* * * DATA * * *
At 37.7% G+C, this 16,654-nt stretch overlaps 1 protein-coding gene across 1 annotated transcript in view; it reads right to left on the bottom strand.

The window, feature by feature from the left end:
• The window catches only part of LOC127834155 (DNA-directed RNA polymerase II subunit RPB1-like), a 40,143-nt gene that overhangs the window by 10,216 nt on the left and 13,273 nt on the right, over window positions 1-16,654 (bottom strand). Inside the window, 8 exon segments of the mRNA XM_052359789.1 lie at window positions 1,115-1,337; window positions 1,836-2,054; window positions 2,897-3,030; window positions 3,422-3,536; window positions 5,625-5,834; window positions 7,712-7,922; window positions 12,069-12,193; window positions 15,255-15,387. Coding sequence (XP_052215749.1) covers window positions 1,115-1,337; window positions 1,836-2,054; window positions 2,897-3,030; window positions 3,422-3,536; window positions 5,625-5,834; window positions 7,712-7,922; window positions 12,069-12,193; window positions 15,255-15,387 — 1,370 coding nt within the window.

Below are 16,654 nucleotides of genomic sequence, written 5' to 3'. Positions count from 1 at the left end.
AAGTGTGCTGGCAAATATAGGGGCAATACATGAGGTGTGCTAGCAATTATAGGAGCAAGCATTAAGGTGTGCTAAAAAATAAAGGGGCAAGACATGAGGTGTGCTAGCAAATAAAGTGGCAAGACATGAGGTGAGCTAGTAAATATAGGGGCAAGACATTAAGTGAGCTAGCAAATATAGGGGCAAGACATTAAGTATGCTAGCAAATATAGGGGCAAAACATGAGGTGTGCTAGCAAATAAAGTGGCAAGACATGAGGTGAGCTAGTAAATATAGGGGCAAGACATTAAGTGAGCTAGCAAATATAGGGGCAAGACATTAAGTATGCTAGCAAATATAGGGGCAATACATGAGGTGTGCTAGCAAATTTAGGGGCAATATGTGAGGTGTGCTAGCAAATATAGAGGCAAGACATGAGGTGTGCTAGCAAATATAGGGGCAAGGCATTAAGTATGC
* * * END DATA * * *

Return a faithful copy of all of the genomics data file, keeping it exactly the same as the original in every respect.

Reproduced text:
At 37.7% G+C, this 16,654-nt stretch overlaps 1 protein-coding gene across 1 annotated transcript in view; it reads right to left on the bottom strand.

The window, feature by feature from the left end:
• The window catches only part of LOC127834155 (DNA-directed RNA polymerase II subunit RPB1-like), a 40,143-nt gene that overhangs the window by 10,216 nt on the left and 13,273 nt on the right, over window positions 1-16,654 (bottom strand). Inside the window, 8 exon segments of the mRNA XM_052359789.1 lie at window positions 1,115-1,337; window positions 1,836-2,054; window positions 2,897-3,030; window positions 3,422-3,536; window positions 5,625-5,834; window positions 7,712-7,922; window positions 12,069-12,193; window positions 15,255-15,387. Coding sequence (XP_052215749.1) covers window positions 1,115-1,337; window positions 1,836-2,054; window positions 2,897-3,030; window positions 3,422-3,536; window positions 5,625-5,834; window positions 7,712-7,922; window positions 12,069-12,193; window positions 15,255-15,387 — 1,370 coding nt within the window.

Below are 16,654 nucleotides of genomic sequence, written 5' to 3'. Positions count from 1 at the left end.
AAGTGTGCTGGCAAATATAGGGGCAATACATGAGGTGTGCTAGCAATTATAGGAGCAAGCATTAAGGTGTGCTAAAAAATAAAGGGGCAAGACATGAGGTGTGCTAGCAAATAAAGTGGCAAGACATGAGGTGAGCTAGTAAATATAGGGGCAAGACATTAAGTGAGCTAGCAAATATAGGGGCAAGACATTAAGTATGCTAGCAAATATAGGGGCAAAACATGAGGTGTGCTAGCAAATAAAGTGGCAAGACATGAGGTGAGCTAGTAAATATAGGGGCAAGACATTAAGTGAGCTAGCAAATATAGGGGCAAGACATTAAGTATGCTAGCAAATATAGGGGCAATACATGAGGTGTGCTAGCAAATTTAGGGGCAATATGTGAGGTGTGCTAGCAAATATAGAGGCAAGACATGAGGTGTGCTAGCAAATATAGGGGCAAGGCATTAAGTATGC